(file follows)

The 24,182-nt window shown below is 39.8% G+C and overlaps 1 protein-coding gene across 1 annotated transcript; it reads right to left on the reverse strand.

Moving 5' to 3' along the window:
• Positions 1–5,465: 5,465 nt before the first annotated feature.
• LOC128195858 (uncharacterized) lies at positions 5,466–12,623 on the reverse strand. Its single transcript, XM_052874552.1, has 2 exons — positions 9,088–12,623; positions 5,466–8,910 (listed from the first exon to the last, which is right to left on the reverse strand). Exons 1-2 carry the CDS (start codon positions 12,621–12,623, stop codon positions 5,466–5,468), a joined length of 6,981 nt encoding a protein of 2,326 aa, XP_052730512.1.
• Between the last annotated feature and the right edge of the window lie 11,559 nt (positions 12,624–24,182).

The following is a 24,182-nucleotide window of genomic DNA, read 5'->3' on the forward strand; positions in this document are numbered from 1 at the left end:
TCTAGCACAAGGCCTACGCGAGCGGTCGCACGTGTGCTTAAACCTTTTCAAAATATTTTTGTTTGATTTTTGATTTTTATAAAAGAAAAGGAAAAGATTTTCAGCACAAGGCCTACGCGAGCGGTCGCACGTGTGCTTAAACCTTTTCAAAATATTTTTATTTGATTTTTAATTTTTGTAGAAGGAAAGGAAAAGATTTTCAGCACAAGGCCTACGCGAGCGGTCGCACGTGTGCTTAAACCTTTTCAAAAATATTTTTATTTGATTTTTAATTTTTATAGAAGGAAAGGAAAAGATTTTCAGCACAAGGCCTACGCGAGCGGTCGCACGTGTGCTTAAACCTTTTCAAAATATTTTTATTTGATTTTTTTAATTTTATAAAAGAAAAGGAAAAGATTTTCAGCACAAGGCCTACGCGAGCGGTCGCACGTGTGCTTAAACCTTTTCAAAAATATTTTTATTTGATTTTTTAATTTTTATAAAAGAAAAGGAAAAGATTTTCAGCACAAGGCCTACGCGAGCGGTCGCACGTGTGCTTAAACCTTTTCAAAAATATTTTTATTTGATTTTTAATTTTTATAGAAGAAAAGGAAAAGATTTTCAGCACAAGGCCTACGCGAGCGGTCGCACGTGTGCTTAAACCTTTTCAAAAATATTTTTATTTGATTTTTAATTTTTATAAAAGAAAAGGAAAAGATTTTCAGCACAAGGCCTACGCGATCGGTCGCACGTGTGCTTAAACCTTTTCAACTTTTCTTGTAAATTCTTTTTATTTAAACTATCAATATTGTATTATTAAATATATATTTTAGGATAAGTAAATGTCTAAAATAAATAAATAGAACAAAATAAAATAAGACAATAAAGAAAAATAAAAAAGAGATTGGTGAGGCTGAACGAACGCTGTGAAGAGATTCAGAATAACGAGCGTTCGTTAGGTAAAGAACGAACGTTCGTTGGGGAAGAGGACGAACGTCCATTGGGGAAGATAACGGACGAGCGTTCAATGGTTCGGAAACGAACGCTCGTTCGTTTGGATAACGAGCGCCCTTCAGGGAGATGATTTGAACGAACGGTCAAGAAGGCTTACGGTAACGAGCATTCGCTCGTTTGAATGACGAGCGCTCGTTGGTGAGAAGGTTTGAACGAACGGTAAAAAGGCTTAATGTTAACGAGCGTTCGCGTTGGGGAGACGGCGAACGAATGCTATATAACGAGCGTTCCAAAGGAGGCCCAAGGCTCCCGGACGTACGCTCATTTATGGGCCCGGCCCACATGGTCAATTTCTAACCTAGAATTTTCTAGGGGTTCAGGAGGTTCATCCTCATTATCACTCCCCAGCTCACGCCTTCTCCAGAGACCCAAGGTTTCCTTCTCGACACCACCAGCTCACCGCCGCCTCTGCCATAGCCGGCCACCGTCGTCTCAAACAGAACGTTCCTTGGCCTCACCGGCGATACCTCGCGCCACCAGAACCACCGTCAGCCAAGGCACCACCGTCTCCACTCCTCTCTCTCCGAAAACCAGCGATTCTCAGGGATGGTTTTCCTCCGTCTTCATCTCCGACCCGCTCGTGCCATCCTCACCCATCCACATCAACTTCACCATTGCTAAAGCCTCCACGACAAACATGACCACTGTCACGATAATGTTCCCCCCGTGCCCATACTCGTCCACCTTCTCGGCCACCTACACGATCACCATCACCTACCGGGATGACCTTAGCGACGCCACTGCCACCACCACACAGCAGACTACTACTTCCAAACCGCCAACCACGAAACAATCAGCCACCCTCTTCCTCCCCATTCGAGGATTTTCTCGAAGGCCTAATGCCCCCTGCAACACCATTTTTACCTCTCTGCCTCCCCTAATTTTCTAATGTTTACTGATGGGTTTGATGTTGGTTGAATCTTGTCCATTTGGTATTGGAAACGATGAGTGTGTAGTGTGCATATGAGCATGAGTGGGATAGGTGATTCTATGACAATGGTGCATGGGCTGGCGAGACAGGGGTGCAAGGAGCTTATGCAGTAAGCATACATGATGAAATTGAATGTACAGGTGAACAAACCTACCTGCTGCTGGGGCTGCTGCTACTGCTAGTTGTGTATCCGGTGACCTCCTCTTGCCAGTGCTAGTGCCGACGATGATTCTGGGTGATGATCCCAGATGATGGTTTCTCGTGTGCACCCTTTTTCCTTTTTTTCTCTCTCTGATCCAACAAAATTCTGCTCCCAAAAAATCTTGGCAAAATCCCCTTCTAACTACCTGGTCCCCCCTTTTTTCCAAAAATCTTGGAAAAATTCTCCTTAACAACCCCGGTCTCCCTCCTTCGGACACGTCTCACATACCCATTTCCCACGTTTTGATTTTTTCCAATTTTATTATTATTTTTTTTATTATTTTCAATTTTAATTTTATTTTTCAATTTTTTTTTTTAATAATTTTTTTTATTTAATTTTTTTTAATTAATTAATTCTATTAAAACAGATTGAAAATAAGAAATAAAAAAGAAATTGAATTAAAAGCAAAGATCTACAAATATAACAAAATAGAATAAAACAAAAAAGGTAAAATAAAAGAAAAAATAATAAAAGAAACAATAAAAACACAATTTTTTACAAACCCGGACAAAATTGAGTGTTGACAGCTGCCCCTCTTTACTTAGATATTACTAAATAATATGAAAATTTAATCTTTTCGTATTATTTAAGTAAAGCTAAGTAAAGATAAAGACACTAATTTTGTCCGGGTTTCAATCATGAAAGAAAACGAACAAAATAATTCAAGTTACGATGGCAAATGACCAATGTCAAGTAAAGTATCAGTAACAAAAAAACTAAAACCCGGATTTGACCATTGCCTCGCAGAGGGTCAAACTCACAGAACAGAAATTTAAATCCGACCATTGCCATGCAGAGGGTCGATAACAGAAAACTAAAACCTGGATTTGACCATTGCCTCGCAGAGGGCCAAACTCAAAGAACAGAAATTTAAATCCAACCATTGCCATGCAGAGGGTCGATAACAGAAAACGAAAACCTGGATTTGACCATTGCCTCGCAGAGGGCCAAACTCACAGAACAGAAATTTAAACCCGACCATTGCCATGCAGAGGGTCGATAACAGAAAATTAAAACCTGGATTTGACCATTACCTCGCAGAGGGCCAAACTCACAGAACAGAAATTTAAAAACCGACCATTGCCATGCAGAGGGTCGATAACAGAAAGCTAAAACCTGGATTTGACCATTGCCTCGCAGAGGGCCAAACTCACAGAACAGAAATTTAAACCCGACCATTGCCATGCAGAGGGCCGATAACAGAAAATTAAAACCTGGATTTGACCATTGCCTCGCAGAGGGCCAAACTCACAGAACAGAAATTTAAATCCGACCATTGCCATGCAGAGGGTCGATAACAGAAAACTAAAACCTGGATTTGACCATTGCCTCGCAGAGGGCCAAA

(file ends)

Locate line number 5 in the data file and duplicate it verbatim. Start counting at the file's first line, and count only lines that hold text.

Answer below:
• Between the last annotated feature and the right edge of the window lie 11,559 nt (positions 12,624–24,182).